pptx - Department of Computer Science - University of Toronto

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Dec 14, 2013 (3 years and 8 months ago)

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Professor Yashar Ganjali

Department of Computer Science

University of Toronto


yganjali@cs.toronto.edu

http://www.cs.toronto.edu/~yganjali

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The Problem


All packet switches (e.g. Internet routers, ATM
switches) require packet buffers for periods of
congestion.


Size:

For TCP to work well, the buffers need to hold
one
RTT

(about 250 ms) of data.


Speed:

Clearly, the buffer needs to store (retrieve)
packets as fast as they arrive (depart).

CSC 2203


Packet Switch and Network Architectures

2

University of Toronto


Fall 2012

Memory

Line rate,
R

Memory

Line rate,
R

Line rate,
R

Line rate,
R

Memory

1

N

1

N

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Packet Switch and Network Architectures

3

University of Toronto


Fall 2012

An Example

Packet Buffers for a
40Gb/s
Router
Linecard

Buffer

Memory

Write Rate,
R

One 40B packet

every 8ns

Read Rate,
R

One 40B packet

every 8ns

10Gbits

Buffer Manager

Unpredictable

Scheduler
Requests

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Packet Switch and Network Architectures

4

University of Toronto


Fall 2012

Memory Technologies


Use SRAM?

+

Fast enough random access time, but

-
Too low density to store 10Gbits of data.



Use DRAM?

+

High density means we can store data, but

-
Can’t meet random access time.

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Packet Switch and Network Architectures

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University of Toronto


Fall 2012

Lots of DRAMs in Parallel?

Buffer

Memory

Write Rate,
R

One 40B packet

every 8ns

Read Rate,
R

One 40B packet

every 8ns

Buffer Manager

Buffer

Memory

Buffer

Memory

Buffer

Memory

Buffer

Memory

Buffer

Memory

Buffer

Memory

Buffer

Memory

Read/write 320B every 32ns

40
-
79

Bytes: 0
-
39











280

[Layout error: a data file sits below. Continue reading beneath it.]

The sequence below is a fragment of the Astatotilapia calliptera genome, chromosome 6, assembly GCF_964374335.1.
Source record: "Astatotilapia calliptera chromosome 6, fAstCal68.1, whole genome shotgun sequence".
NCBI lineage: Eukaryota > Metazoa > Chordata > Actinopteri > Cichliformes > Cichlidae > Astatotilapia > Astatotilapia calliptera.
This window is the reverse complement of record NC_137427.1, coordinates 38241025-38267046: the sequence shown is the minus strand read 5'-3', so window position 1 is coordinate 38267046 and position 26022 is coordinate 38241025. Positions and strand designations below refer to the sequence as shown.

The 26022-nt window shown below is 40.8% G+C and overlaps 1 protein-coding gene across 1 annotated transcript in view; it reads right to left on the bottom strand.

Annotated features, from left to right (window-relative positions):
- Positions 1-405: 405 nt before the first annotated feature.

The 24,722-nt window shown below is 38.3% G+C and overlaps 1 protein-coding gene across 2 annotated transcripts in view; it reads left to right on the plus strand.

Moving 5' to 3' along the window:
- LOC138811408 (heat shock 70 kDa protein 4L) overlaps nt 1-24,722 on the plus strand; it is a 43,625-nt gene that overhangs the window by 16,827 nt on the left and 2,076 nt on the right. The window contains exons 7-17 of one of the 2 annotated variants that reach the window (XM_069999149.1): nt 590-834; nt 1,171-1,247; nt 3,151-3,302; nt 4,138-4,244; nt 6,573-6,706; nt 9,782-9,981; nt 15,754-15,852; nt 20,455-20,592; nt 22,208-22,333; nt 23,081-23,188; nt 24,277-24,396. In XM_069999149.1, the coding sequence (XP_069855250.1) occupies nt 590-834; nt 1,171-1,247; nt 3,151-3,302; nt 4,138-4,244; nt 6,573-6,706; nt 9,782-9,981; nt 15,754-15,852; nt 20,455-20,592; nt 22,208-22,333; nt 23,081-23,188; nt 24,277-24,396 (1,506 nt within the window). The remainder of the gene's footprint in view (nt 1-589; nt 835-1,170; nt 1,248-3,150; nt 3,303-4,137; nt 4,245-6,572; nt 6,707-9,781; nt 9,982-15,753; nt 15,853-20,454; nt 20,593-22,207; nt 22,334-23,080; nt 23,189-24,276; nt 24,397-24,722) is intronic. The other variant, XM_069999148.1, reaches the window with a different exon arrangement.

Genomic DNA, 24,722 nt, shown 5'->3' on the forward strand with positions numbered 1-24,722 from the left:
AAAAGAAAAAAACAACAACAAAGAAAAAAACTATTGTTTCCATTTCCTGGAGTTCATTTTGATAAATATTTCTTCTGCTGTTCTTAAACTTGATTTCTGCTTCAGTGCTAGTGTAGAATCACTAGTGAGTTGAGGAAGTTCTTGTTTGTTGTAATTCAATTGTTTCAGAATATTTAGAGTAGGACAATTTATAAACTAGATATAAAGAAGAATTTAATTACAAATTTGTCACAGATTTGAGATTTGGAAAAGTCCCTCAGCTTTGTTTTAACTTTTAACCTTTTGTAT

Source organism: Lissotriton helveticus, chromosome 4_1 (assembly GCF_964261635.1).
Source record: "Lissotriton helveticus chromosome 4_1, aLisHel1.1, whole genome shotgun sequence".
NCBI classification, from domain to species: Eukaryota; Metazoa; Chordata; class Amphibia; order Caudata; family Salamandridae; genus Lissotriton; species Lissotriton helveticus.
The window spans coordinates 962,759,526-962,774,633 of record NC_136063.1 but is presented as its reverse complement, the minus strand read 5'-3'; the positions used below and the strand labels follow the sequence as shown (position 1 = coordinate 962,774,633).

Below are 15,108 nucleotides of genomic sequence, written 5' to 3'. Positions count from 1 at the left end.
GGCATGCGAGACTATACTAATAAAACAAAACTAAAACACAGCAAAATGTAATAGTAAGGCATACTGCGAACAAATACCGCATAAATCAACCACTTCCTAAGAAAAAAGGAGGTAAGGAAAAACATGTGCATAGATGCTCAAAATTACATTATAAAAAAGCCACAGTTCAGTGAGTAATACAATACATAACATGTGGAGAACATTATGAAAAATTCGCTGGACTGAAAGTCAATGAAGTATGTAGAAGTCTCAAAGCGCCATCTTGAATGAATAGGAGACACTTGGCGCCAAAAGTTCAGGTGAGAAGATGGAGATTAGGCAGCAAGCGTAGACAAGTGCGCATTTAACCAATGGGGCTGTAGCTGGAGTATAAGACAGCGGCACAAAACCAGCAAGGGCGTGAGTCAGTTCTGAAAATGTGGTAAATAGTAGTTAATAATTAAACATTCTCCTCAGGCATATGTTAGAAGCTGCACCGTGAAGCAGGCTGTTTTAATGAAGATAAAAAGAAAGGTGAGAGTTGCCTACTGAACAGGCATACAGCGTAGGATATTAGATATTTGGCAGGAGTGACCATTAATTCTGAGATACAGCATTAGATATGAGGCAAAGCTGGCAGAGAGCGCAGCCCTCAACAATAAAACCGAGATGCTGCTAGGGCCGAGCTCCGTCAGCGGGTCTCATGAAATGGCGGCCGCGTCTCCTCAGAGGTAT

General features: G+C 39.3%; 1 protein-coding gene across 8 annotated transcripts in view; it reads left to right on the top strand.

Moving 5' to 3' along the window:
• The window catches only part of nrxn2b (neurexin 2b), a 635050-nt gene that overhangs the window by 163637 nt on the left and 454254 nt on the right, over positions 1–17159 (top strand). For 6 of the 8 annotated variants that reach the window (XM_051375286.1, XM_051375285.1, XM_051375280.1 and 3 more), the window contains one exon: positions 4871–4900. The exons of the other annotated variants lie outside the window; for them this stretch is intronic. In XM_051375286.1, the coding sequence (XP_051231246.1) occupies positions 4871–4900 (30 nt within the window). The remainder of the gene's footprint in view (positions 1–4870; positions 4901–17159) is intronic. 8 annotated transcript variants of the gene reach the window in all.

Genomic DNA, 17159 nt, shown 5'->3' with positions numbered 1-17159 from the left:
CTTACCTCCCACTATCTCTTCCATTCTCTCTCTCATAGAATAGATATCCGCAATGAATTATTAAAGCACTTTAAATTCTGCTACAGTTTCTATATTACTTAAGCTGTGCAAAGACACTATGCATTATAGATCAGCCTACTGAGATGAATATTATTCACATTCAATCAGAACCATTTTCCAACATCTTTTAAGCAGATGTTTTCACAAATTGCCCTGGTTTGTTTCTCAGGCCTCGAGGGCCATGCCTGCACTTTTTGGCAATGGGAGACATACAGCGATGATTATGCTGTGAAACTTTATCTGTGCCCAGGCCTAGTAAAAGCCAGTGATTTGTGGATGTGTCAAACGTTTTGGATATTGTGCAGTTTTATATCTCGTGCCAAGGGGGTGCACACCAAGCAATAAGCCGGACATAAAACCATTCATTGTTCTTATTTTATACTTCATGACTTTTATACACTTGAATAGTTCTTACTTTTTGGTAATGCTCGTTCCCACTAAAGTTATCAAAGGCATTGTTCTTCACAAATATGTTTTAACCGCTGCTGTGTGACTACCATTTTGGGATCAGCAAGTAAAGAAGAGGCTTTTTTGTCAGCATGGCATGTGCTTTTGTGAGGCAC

-
319

320B

320B

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Packet Switch and Network Architectures

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University of Toronto


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Works Fine If There is Only One FIFO

Write Rate,
R

One 40B packet

every 8ns

Read Rate,
R

One 40B packet

every 8ns


Buffer Manager

40
-
79

Bytes: 0
-
39











280
-
319

320B

Buffer Memory

320B

40B

320B

320B

40B

40B

40B

40B

40B

40B

40B

40B

40B

320B

320B

320B

320B

320B

320B

320B

320B

320B

320B

CSC 2203


Packet Switch and Network Architectures

7

University of Toronto


Fall 2012

Write Rate,
R

One 40B packet

every 8ns

Read Rate,
R

One 40B packet

every 8ns


Buffer Manager

40
-
79

Bytes: 0
-
39











280
-
319

320B

Buffer Memory

320B

?B

320B

320B

?B

320B

320B

320B

320B

320B

320B

320B

320B

320B

320B

Variable Length Packets

What if Packets Have Variable Lengths?

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Packet Switch and Network Architectures

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University of Toronto


Fall 2012

In Practice, Many FIFOs

40
-
79

Bytes: 0
-
39











280
-
319

320B

320B

320B

320B

320B

320B

320B

320B

320B

320B

320B

320B

1

2

Q

E.g.



In an IP Router,


Q

might be 200.



In an ATM switch,


Q

might be 10
6
.

Write Rate,
R

One 40B packet

every 8ns

Read Rate,
R

One 40B packet

every 8ns


Buffer Manager

320B

320B

?B

320B

320B

?B

How can we write

multiple variable
-
length

packets into different

queues?

CSC 2203


Packet Switch and Network Architectures

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University of Toronto


Fall 2012

Problems


A 320B block will contain packets for different
queues, which can’t be written to, or read from the
same location.



If instead a different address is used for each
memory, and packets in the 320B block are written to
different locations, how do we know the memory will
be available for reading when we need to retrieve the
packet?

CSC 2203


Packet Switch and Network Architectures

10

University of Toronto


Fall 2012

Arriving

Packets

R

Unpredictable

Scheduler

Requests


Departing

Packets

R

1

2

1

Q

2

1

2

3

4

3

4

5

1

2

3

4

5

6

Small head SRAM

cache for FIFO heads

SRAM

Hybrid Memory Hierarchy

Large DRAM memory holds the body of FIFOs

5

7

6

8

10

9

7

9

8

10

11

12

14

13

15

50

52

51

53

54

86

88

87

89

91

90

82

84

83

85

86

92

94

93

95

6

8

7

9

11

10

1

Q

2

Writing

b

bytes

Reading

b

bytes

cache for FIFO tails

55

56

96

97

87

88

57

58

59

60

89

90

91

1

Q

2

Small tail SRAM

DRAM